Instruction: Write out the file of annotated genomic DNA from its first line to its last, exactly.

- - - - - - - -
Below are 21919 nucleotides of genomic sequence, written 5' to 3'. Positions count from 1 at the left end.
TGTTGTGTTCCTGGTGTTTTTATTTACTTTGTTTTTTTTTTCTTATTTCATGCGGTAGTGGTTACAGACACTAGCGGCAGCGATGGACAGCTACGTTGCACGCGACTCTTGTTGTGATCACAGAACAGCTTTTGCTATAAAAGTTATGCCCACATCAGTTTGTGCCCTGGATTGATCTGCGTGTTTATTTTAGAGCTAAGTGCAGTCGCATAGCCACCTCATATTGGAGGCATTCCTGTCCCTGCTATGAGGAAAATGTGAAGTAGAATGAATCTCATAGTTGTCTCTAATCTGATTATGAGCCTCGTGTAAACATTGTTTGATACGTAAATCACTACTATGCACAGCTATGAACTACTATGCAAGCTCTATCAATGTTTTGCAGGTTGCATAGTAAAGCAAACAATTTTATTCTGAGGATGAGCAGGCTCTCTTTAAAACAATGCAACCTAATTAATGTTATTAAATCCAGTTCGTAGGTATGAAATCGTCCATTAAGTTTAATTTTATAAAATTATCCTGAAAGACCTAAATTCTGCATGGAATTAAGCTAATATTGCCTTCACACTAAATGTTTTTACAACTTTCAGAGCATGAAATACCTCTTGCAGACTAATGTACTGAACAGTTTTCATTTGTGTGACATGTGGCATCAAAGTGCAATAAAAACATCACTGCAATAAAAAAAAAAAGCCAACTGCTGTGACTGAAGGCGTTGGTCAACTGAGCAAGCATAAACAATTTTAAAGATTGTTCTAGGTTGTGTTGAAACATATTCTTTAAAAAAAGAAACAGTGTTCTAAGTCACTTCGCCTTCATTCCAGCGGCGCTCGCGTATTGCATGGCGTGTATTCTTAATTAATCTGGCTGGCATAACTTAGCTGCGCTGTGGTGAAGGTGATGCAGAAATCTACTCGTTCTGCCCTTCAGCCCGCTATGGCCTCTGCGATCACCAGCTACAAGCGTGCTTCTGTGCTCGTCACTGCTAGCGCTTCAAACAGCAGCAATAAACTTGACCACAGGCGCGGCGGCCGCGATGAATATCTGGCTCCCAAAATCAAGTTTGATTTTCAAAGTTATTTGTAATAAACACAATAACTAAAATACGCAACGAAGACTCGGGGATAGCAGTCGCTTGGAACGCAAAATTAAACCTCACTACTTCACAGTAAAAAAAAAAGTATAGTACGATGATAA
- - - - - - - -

Below are 21919 nucleotides of genomic sequence, written 5' to 3'. Positions count from 1 at the left end.
TGTTGTGTTCCTGGTGTTTTTATTTACTTTGTTTTTTTTTTCTTATTTCATGCGGTAGTGGTTACAGACACTAGCGGCAGCGATGGACAGCTACGTTGCACGCGACTCTTGTTGTGATCACAGAACAGCTTTTGCTATAAAAGTTATGCCCACATCAGTTTGTGCCCTGGATTGATCTGCGTGTTTATTTTAGAGCTAAGTGCAGTCGCATAGCCACCTCATATTGGAGGCATTCCTGTCCCTGCTATGAGGAAAATGTGAAGTAGAATGAATCTCATAGTTGTCTCTAATCTGATTATGAGCCTCGTGTAAACATTGTTTGATACGTAAATCACTACTATGCACAGCTATGAACTACTATGCAAGCTCTATCAATGTTTTGCAGGTTGCATAGTAAAGCAAACAATTTTATTCTGAGGATGAGCAGGCTCTCTTTAAAACAATGCAACCTAATTAATGTTATTAAATCCAGTTCGTAGGTATGAAATCGTCCATTAAGTTTAATTTTATAAAATTATCCTGAAAGACCTAAATTCTGCATGGAATTAAGCTAATATTGCCTTCACACTAAATGTTTTTACAACTTTCAGAGCATGAAATACCTCTTGCAGACTAATGTACTGAACAGTTTTCATTTGTGTGACATGTGGCATCAAAGTGCAATAAAAACATCACTGCAATAAAAAAAAAAAGCCAACTGCTGTGACTGAAGGCGTTGGTCAACTGAGCAAGCATAAACAATTTTAAAGATTGTTCTAGGTTGTGTTGAAACATATTCTTTAAAAAAAGAAACAGTGTTCTAAGTCACTTCGCCTTCATTCCAGCGGCGCTCGCGTATTGCATGGCGTGTATTCTTAATTAATCTGGCTGGCATAACTTAGCTGCGCTGTGGTGAAGGTGATGCAGAAATCTACTCGTTCTGCCCTTCAGCCCGCTATGGCCTCTGCGATCACCAGCTACAAGCGTGCTTCTGTGCTCGTCACTGCTAGCGCTTCAAACAGCAGCAATAAACTTGACCACAGGCGCGGCGGCCGCGATGAATATCTGGCTCCCAAAATCAAGTTTGATTTTCAAAGTTATTTGTAATAAACACAATAACTAAAATACGCAACGAAGACTCGGGGATAGCAGTCGCTTGGAACGCAAAATTAAACCTCACTACTTCACAGTAAAAAAAAAAGTATAGTACGATGATAA